If our collective memory of the New England Witch Scare seems too swept up in moralizing against, well, groupthink moralizing, then here is a sort of anti-Crucible. Our family leaves the primordial American community at the start of The Witch. Not that the 6-person family fails to provide each character with multiple shadows, doubles, f(r)iends, enemies, and lovers. The decision to focus on the family is one among many that nestles our film in the comfortable couch of 70s art horror. Complaints about that cushioned hub follow below. But to begin, I would like to commend the conviction that Eggers and Co. solicit from their viewers. There is no doubting that our movie monster is real. And well-researched! Thou know’st it, thou is nudg’d slightly toward that position in the bizarre piece of press kit material that slivers in just before the ending credits roll.
Did that help you? I’m sure Robert Eggers, our first time director, had the approval of his Grad School adviser. I don’t know if I should read the performance of assiduous research as a sign of the indisputable singularity of the project when such a reading might prevent it from saying anything about our times (unless we’re part of the Church of Satan). Many excellent horror films do occur in a sort of vacuum. As previously stated, our heroes have left a New England township for unspecified reasons to forge their own life. The immediate work of survival is made all the more difficult by a sudden disappearance, which leads our heroes into the woods. Parallel problems follow, and the material desperation is not sublimated by, but is always an additional problem to, the terrifying figures at the edge of their puritanical mission.
You can tell that much of the film’s budget was directed toward a very handsome, which is to say pathetic and hideous, array of costumes, props, and wooden shacks. I’m happy about this. I’m happy that the last year of film making has been a year in which I could talk about the production design of a film for a good hour before even approaching its other merits. The frames are rife with beautiful, if unshowy, details. The titular character is designed with a great amount of subtlety (or, a small amount of money), all Shadow and Flesh. We’re in a post-Baroque age of costume design, here, where the realism of the costume matters more than anything, where people are no longer showing off modern flourishes to archaic clothing but purposefully wearing down their garments. One of my favorite moments of costume design comes at the end of the movie, when a certain character’s costume is all the more chilling in not being fully revealed. To not only invest in detail, but to resist the temptation to turn one’s film into a showroom for the admirable, difficult work of production design - that takes a level of restraint many directors don’t have by their third film, much less the first.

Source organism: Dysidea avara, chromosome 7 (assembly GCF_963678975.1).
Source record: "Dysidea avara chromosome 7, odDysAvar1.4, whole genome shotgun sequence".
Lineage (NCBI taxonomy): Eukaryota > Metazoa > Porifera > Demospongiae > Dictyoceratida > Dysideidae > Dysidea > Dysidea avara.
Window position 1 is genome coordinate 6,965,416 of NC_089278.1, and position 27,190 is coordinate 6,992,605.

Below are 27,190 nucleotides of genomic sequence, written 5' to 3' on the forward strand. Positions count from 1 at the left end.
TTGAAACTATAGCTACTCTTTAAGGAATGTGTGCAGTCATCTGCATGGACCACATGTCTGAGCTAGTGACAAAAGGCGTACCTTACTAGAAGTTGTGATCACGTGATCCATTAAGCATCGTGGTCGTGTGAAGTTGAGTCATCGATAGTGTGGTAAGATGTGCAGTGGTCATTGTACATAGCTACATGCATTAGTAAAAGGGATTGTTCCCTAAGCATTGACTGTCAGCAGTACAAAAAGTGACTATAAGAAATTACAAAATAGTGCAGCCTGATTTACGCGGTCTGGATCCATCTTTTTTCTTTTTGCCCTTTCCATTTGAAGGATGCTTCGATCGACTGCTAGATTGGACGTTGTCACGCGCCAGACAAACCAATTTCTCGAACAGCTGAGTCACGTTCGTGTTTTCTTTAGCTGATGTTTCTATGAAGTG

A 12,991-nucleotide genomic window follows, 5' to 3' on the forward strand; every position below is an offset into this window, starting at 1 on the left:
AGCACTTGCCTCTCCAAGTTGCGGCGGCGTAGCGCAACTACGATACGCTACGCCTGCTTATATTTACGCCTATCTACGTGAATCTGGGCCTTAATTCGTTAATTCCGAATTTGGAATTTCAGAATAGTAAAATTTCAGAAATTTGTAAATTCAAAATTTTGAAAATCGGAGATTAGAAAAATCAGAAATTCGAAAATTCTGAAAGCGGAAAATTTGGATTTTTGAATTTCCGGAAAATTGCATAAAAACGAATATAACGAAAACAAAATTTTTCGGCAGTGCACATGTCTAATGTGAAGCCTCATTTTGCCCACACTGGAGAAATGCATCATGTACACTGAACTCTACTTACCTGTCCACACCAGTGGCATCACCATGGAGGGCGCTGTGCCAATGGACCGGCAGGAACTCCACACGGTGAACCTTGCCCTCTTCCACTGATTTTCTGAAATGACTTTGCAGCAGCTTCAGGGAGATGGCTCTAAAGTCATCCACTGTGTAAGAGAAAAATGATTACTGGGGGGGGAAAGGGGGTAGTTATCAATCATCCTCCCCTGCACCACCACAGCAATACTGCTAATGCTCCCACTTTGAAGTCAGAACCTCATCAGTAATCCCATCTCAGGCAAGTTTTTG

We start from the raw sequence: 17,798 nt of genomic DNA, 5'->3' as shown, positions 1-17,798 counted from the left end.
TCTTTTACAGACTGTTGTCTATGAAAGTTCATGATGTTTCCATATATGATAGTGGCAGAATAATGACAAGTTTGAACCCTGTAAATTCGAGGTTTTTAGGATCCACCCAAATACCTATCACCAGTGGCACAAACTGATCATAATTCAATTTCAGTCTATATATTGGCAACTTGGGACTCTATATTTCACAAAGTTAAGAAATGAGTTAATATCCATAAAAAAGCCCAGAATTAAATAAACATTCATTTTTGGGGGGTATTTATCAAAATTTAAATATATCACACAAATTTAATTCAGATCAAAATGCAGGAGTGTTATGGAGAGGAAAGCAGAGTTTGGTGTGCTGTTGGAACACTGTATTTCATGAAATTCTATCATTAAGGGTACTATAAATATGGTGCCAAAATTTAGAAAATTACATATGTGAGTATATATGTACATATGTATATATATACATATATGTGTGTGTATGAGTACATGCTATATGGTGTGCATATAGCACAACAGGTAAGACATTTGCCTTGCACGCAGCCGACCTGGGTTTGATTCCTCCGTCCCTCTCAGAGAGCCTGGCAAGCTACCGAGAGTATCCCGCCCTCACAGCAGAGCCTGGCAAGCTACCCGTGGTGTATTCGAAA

The Witch matches this perfectly simulated production design by lifting its dialogue directly from accounts of early colonial New England. I’m surprised by how effective this trick is. Surely, this is the sign of good direction. The actors delightfully chew about 60 percent of their “thous” and “thees’ salads, partially because the film is so interested in moving their bodies about. It seems like the film wants to go all-out in its ambitious blocking, to throw around its characters in a delirium. What ends up happening is a lot of effort pushed to the periphery of just a few engaging set pieces. My favorite of these celebrates the early, close bond between the black-eyed young twins of the family and their male goat, Black Philip. How often do you see human-goat interaction in a film?